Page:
Caulking is ONE of the techniques a good roofer will use, but it will be tied into other methods of waterproofing, AND it will not be relied on to keep the water out.

Myth 3 – If you have ice-and-water shield membrane installed, you are protected against leaks.

Nope.  Not even close.  Ice-and-water shield peel-and-stick membranes are truly wonderful tools available to the roofer, but they are not, in themselves, a magic solution.  To get the desired performance, one has to place the RIGHT product (membranes are not all equal), in the RIGHT place, at the RIGHT time, following the RIGHT installation techniques, and interfaced to other components in the RIGHT way.  That’s a lot of “rights” to get right to get the final benefit.  So let’s examine some of these “right” conditions.

Right product.

Membranes are not created equal.  There are some “membranes” that cost about $30 per roll (2016 prices), and there are some that cost over $200 per roll.  Higher price doesn’t always mean higher quality, especially if the membrane properties are not appropriate for its chosen use.  There are membranes that maintain structural integrity even under very high temperatures (as may be found under some metal roofs).  There are membranes that provide built-in mechanisms for ensuring waterproofing seals between layers.  There are membranes that give better nail-sealing performance over a wider range of conditions.  There are membranes that can only be installed if the ambient temperature is above 10C or less than 35C.

There are situations where membranes are not the appropriate product, and some form of underlayment (ranging from 15# felt to engineered synthetic underlayments) is a better fit for the desired use.  Some underlayments are extremely strong and temperature resistant.  Some underlayments are water-resistant but highly breathable.  Some underlayments are rather fragile (to either foot traffic, or exposure to the sun, wind and other elements), and others are the opposite.  Again, there is a very large price difference between the cheapest underlayments, and the ones with the best performance.

Each product has an array of both strengths AND weaknesses, and these have to be properly matched to their intended use.  In many cases choosing the right membrane (or underlayment) is more important than choosing the right shingle, but I can assure you that this conversation virtually never happens (except when people do their homework and understand the issues).

Right place.

It is common for me to hear that membrane was installed along the eave (3 or 6 feet) and along the valleys.  However, if it’s installed over an eave that has never had any history of ice damming or other form of possible water entry, then it’s a waste of money.  On the other hand, if it’s NOT installed below a valley runout, then that’s a common location for leaks that’s not protected.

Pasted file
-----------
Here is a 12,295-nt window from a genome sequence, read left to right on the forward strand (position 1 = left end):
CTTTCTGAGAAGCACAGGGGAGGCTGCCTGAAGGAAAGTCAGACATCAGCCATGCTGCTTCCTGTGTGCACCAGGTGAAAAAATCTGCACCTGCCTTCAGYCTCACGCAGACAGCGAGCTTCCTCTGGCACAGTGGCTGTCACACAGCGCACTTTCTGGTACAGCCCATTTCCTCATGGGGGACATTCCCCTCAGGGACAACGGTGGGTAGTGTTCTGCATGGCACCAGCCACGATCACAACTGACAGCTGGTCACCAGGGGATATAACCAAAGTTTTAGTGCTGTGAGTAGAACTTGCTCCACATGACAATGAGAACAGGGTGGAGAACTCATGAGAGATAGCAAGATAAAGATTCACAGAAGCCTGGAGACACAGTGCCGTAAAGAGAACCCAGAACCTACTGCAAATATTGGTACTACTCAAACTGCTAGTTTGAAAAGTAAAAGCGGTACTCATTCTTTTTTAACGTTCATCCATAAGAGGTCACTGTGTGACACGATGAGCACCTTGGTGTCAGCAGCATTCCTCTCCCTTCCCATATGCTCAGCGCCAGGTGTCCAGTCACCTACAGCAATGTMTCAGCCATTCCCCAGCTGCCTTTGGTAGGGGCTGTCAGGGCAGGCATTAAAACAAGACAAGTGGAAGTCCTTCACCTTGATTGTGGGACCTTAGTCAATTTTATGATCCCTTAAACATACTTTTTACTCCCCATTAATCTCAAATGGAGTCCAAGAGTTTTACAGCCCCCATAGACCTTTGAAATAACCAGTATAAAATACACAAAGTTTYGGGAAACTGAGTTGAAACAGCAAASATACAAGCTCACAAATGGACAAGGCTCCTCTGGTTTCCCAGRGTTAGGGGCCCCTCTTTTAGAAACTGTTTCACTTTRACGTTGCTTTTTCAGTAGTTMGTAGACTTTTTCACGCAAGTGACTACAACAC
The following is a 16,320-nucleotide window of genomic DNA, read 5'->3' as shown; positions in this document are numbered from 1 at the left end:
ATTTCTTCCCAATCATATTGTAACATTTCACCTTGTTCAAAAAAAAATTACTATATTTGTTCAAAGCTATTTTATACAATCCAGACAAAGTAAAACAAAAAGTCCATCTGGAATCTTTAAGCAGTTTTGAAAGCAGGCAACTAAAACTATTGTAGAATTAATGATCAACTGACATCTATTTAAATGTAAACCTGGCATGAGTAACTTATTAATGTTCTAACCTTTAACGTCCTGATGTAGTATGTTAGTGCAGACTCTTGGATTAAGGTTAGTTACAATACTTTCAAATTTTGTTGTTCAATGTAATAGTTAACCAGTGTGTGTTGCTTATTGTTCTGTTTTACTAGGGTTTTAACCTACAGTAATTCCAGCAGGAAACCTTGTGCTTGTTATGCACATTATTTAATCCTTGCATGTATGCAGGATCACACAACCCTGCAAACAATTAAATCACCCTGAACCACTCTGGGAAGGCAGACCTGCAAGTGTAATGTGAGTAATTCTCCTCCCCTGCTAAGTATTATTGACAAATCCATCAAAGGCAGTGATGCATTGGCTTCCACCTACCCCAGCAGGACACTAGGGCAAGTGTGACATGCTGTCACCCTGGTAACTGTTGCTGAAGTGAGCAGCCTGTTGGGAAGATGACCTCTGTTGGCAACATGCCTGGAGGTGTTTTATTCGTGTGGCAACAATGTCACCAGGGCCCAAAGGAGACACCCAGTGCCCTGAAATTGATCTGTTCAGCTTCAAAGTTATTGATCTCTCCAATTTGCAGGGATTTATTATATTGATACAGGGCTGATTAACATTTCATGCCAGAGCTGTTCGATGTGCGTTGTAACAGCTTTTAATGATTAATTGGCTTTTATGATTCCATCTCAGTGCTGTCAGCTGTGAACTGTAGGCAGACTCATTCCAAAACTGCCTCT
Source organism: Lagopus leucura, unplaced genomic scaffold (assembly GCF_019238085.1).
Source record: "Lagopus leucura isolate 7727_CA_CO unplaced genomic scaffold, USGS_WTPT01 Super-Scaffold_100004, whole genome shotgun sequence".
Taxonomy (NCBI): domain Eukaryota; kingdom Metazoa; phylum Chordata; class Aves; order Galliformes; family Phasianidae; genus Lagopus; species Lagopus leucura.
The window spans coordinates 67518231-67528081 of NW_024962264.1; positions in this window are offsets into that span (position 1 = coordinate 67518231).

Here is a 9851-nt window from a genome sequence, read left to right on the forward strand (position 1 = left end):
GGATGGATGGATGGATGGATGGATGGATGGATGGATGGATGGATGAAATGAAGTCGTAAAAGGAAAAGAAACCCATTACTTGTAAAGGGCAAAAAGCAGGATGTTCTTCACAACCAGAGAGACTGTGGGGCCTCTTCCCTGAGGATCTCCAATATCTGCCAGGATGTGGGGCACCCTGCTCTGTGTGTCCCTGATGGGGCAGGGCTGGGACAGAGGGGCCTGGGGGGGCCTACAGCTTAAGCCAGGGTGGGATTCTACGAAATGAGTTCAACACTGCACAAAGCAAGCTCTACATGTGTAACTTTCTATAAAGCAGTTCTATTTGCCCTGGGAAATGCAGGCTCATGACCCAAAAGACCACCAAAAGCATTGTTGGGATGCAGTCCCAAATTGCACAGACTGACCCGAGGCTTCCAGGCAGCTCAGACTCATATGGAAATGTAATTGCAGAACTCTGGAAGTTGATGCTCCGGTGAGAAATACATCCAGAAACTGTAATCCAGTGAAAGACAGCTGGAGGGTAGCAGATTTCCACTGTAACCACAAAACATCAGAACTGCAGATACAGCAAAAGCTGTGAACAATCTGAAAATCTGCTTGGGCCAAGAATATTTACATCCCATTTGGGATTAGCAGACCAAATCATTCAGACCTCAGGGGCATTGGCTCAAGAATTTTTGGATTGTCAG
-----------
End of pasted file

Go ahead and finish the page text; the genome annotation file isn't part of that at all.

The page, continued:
To ensure that you put the membrane in the right places, you do need to analyse the way the roof performs, see where the roof system may contribute to ice-damming, examine the water run-out paths, and once the roof is stripped, verify that all weak points have been fully identified.  If the roofer or contractor does this type of analysis, they will know how to adapt their normal installation practice to YOUR SPECIFIC situation.

When planning the installation, it is also important to NOT put it where it can cause problems.  For example, if a roof deck is not well vented, and has multiple locations where condensation can build up, then putting a waterproofing membrane over those locations may actually create worse conditions, by trapping moisture.  So while some roofers will suggest covering the entire roof with membrane, this will be a dangerous step IF the roof venting has not been verified to be enough to prevent condensation accumulation.

When a contractor offers to install membrane in certain parts of the roof system, ask for the rationale behind why there, why the quantity, and why that specific product.  They should be able to explain the specific conditions that they are protecting against, and why they made the product choices they made.

Right time.

Believe it or not, there are times when certain membranes should NOT be installed, such as when it is too cold, or too wet.  Membranes rely on bonding with, or melting into the wood substrate to be able to perform properly, and if the temperatures are too low, this bonding will not happen.  Under these circumstances, special low-temperature membranes should be used, but then again, it will also depend on the temperature range they will experience under live conditions.  In short, proper installation requires installing the membranes under conditions that the manufacturer specifies as being acceptable.

Right installation technique.

Each membrane comes with instructions on how to install it correctly.   Here are two membranes that we use often.  Note the very detailed instructions about substrate preparation, etc.

Grace Ice and Water Shield Application Procedure

Titanium PSU30 Application Instructions

There are rules about priming, acceptable substrate, appropriate fastening methods, etc.  Failure to follow ALL the rules can mean that the protection that should have been there was not.  I’ve seen fully membraned roofs that leaked because the substrate was not continuous.  I’ve seen membraned roof valleys leak because the proper priming was not carried out.  I’ve seen membraned roofs fail because the edge preparation was not properly done or the layer overlaps were not sufficient.  What is important during the installation process is to take the time and ensure that all the conditions required for successful installation are followed.  It is common to see this step being hurried, with the result that the membrane is installed, but it won’t work as it was intended.

Interface to other components in the right way

The interface to various other components (underlayment, flashings, penetrations, protrusions) of the roof system has to be done in a way that ensures long-term waterproofing.  Since the membranes don’t automatically stick (and stay stuck) on various materials, it is important to have the appropriate primers AND amount of overlap.   This is probably the most common reason we find for the failure of membraned roofs – failure to adequately manage the interface to other components.


Your beautiful roof covering protects against the wind and the sun.  The hidden water-proofing layer protects against the water.

Since the time and effort to ensure a good waterproofing layer installation is expensive, this is usually the place where “competitive” roofers cut most corners.

Caulking is not waterproofing, certainly not by itself.

Membranes and underlayments ARE good elements of the waterproofing layer IF properly installed (which takes both time, and cost).